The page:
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Saturday 3 March: MHF's Celebration Day

Manchester Histories Festival with everyday heroes, heritage food, football, music and even the dogs of Greater Manchester

Published on February 28th 2012.


Saturday 3 March: MHF's Celebration Day

ALL the joys of Manchester Histories Festival coalesce on Saturday 3 March.

There are talks, walks, films, games for all ages, exhibitions, workshops and taste experiences. The events are centred at Manchester Town Hall and Friends’ Meeting House but take place throughout the city centre and beyond.

The first Manchester Histories Festival in 2009 saw over 4,000 regional history enthusiasts visit the Town Hall and organisers expect even greater numbers this year.

The History Game with Larkin’ About and The Library Theatre takes place around the Town Hall. It fuses theatre and game playing where participants chase around interacting with each other and uncover secret worlds created by five artists.

Manchester celebrity chef Robert Owen Brown cooks up regional heritage food, from Lancashire hotpot to Eccles cakes. Demonstrations, with tasting opportunities, will be at the Town Hall Banqueting Hall. Full portions will also be served up at lunch time, along with other local fayre.

Other highlights at the Town Hall include a panel discussion chaired by DJ and writer Dave Haslam about the city’s alternative music press, a full programme of film screenings from 1970s local TV to new documentaries and also Moss Side, Hulme and Ancoats history along with a free performance of a one-man show about controversial City goalie Bert Trautmann. 

The Friends’ Meeting House on Mount Street has a full programme of talks from experts in everything from Cotton Queens to the American Civil War.

Giving talks are Archaeologist Dr Faye Simpson who spent five years on C4’s Time Team with Tony Robinson, Professor Michael Worboys on local breed dogs, writer Gary James on the city’s football teams since the nineteenth century, CP Lee on Manchester film making and Michael Herbert on Black boxer Lee Johnson who stood six times for election in Moss Side for the Communist Party.

A free heritage bus will also take visitors to and from Museum of Science and Industry (MOSI) and the Museum of Transport , Greater Manchester, throughout the day from Albert Square.

The first Manchester Histories Festival in 2009 saw over 4,000 regional history enthusiasts visit the Town Hall and organisers expect even greater numbers this year. There will be over 80 historical organisations exhibiting, from Manchester Museum to the Manchester Sporting History Group throughout the day. 

All events at the Town Hall and Friends’ Meeting House are free, apart from the Town Hall Clock Tower tours, but booking is advised for the talks. 

Click here for more information on Manchester Histories Festival programme. Tickets are available through the website and on tel: 0161 306 1982.

Manchester Confidential's editor Jonathan Schofield is running a series of guided tours for Manchester Histories Festival on Celebration Day

The Peterloo Massacre Tour

16 August, 1819: the moment that defines the British struggle for democracy, the day that coined a phrase and stirred a nation. The tour takes in the key locations associated with the mass protest meeting in central Manchester that ended in death and mayhem. 11.30am Saturday 3 March 2012 (a Manchester Histories Festival Walk, tickets £7 (£6 concs) from www.quaytickets.com). Meet outside Manchester Art Gallery, Mosley Street, City centre, M2 3JL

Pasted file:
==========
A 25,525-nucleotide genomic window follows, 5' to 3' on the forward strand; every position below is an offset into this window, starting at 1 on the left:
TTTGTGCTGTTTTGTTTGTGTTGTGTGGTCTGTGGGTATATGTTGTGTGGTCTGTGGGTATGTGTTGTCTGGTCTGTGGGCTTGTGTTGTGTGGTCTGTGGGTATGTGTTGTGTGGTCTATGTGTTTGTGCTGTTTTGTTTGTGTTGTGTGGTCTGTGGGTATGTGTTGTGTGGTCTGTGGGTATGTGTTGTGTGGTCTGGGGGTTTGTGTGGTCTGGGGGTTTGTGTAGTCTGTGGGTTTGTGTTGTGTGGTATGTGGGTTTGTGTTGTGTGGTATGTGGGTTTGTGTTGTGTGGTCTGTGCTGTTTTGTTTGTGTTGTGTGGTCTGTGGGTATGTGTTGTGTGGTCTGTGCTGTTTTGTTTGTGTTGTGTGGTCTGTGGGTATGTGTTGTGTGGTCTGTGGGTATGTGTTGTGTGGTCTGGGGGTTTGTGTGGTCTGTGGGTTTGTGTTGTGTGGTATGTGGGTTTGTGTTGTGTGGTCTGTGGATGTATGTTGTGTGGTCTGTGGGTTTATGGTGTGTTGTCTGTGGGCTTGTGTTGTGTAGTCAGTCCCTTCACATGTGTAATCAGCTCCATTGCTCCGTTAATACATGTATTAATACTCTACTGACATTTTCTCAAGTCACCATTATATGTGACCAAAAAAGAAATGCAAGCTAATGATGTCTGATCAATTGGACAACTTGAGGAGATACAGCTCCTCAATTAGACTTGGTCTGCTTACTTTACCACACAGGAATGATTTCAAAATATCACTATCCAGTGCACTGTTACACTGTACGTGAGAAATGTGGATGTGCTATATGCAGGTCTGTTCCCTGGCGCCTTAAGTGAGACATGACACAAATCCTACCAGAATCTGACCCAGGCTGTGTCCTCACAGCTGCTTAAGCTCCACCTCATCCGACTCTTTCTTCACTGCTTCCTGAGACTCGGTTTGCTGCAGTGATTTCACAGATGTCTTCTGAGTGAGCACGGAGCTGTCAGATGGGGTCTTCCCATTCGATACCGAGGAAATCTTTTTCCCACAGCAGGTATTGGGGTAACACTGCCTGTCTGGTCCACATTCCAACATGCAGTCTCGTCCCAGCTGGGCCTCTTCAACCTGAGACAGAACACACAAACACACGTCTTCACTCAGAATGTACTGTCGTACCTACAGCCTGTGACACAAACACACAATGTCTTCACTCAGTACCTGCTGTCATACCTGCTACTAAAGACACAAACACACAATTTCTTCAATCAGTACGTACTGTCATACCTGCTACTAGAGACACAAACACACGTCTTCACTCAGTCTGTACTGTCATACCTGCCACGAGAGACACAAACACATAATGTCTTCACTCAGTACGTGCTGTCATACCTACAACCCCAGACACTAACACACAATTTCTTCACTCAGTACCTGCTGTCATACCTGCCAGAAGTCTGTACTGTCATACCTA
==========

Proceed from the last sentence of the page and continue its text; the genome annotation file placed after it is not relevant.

Friedrich Engels in Manchester (including visit to Chetham’s Library – a contender for the most beautiful interior in the city)

Engels, with Karl Marx, was the father of communism. The 22 years he spent in Manchester shaped his thoughts and ideas. As the well-known historian Asa Briggs said, ‘If Engels had lived not in Manchester...his conception of class and his theories of the role of class might have been very different. In this case Marx might have been not a communist but a currency reformer. The fact that Manchester was taken to be the symbol of the age in the 1840s was of central importance in modern world history.’ 1pm Saturday 3 March 2012: Engels and the north and west of the city centre  (a Manchester Histories Festival Walk, tickets £7 (£6 concs) from www.quaytickets.com)

A Tour Of Uninteresting Objects

Ah yes, the unregarded things that make a city. This tour reveals odd sculptures, mad details, washed up remnants of things inside and outside buildings. It’s different – guaranteed. Each tour will tackle a different area of the city centre and environs and uncover massive quantities of uninteresting objects. 3.30pm Saturday 3 March 2012 (a Manchester Histories Festival Walk, tickets £7 (£6 concs) from www.quaytickets.com). Meet outside Manchester Art Gallery, Mosley Street, City centre, M2 3JL 

For other tour information click here.

 

Manchester Town HallManchester Town Hall

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Depends on the arse.

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As usual mancon make no reference at all to the Irish Festival again .

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Double whammy of good markets too - Levenshulme have a food and drink only market on Saturday and…

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There are no excuses for arse-kissing.

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